How to Determine Employee Absenteeism Consequences
It is inevitable that employees are going to miss work from time to time. Even the most dedicated and content employees get sick or injured or have to take care of personal business during work hours. These occasional absences are expected, and while they can still have an impact on the work environment, they are just part of doing business.
It is when absenteeism becomes more frequent that it can eat away at employee morale, affect safety in the workplace, increase administrative costs and overtime pay, and impact productivity to the tune of $84 billion annually, according to the Gallup-Healthways Well-Being Index.
There are a variety of different reasons that employees don’t show up for work, and while some may be perfectly valid, you still need to find a way to reduce absenteeism for the good of the company. Quite often, this includes doling out consequences for habitual offenders.
(For more in-depth information on minimizing employee absenteeism, check out our free Attendance Policy guide).
Creating a Sound Attendance Policy
To protect yourself throughout the process, having a solid attendance policy in place is always a good idea. Management needs to create a set of standards to follow that work well for the company and the employees, and then put them into writing. It’s important to keep in mind that standards that are too strict or can’t be reasonably met by employees could result in issues with discrimination suits down the road.
Consistency and balance are key factors in any attendance policy standards, and you will have to include components such as detailed definitions of excessive absences, paid time off, and at what point the discipline process begins. In some cases, there will be warnings given, while in others, such as unexcused or unreported absences, consequences will be handed out right away.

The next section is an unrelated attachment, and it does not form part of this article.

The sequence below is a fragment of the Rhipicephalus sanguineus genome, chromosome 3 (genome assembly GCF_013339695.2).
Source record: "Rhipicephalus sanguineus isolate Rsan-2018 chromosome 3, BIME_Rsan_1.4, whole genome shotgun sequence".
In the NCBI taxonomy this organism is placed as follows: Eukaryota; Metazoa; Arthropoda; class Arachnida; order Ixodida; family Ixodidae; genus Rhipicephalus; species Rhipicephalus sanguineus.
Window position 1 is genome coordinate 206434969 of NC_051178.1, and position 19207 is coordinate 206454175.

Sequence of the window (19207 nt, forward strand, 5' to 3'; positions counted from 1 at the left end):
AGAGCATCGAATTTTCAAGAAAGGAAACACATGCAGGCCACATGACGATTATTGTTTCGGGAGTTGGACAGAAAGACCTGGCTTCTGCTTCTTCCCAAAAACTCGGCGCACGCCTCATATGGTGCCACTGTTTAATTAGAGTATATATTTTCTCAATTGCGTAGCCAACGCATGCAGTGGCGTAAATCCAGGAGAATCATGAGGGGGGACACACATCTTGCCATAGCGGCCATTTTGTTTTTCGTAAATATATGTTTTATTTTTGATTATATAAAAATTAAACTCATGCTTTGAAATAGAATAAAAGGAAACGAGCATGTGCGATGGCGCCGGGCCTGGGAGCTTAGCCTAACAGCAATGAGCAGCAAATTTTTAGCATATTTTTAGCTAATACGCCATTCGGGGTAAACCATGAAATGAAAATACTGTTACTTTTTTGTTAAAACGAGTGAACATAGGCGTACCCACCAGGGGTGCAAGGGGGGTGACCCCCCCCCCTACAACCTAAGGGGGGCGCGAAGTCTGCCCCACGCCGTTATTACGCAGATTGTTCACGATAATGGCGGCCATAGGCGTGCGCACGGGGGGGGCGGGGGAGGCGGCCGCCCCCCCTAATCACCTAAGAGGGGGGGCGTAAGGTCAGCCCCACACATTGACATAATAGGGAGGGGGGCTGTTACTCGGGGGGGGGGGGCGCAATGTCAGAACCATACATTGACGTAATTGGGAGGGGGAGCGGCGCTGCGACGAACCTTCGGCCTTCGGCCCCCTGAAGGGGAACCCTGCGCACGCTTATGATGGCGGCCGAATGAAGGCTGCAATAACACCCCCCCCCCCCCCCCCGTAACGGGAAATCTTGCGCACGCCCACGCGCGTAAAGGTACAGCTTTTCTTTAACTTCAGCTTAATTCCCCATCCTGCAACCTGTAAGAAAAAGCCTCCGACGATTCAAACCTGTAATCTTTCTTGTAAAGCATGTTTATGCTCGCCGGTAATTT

Working Attendance into the Discipline Program
All workplaces have a policy regarding discipline, and by working attendance into that policy, you’ll have guidelines that everyone must follow. Some employers prefer to use a point system as it relates to attendance, some like ranking employees, some prefer to create a list of infractions and then go by number of infractions, and some like the gauge to be total days missed.
The methods and details within the policies will vary depending on factors such as company culture, goals, and the type of workplace it is, but there must be concrete guidelines, and they must be communicated clearly to every employee.
Things to Consider
When you are coming up with employee absenteeism consequences, the type of work being done plays a big role. All absenteeism is disruptive to an extent, but in industries where the work may be dangerous or impact human lives, finding suitable replacements at the last minute is a big challenge. Hospitals, schools, law enforcement, heavy industry, and trades can’t just call in anyone, and mistakes made by a replacement could have serious repercussions. Ideally, you’d like your absenteeism consequences to act as a deterrent to unwarranted absences from the workplaces, so the consequences should mirror that objective.
Some Common Consequences
While it is crucial to come up with consequences for absenteeism that are best suited to your specific organization, there are some common ones that are effective across a range of industries. They include:
- Ineligibility for Promotions or Raises
- Harsher Rules for Sick Days Missed
- No Overtime Pay or Holiday Pay
- No Year-End or Other Bonuses
In the end, choosing a set of absenteeism consequences that makes sense for the company and is backed up by detailed guidelines should help to curb employee absences and many of the negative effects those absences create.
While ATS is passionate about time and attendance and excited to support organizations navigate workforce dynamics around timekeeping and employee time clocks, we recommend you reach out to your regional and/or local HR chapter for more information on common workplace advice and procedures.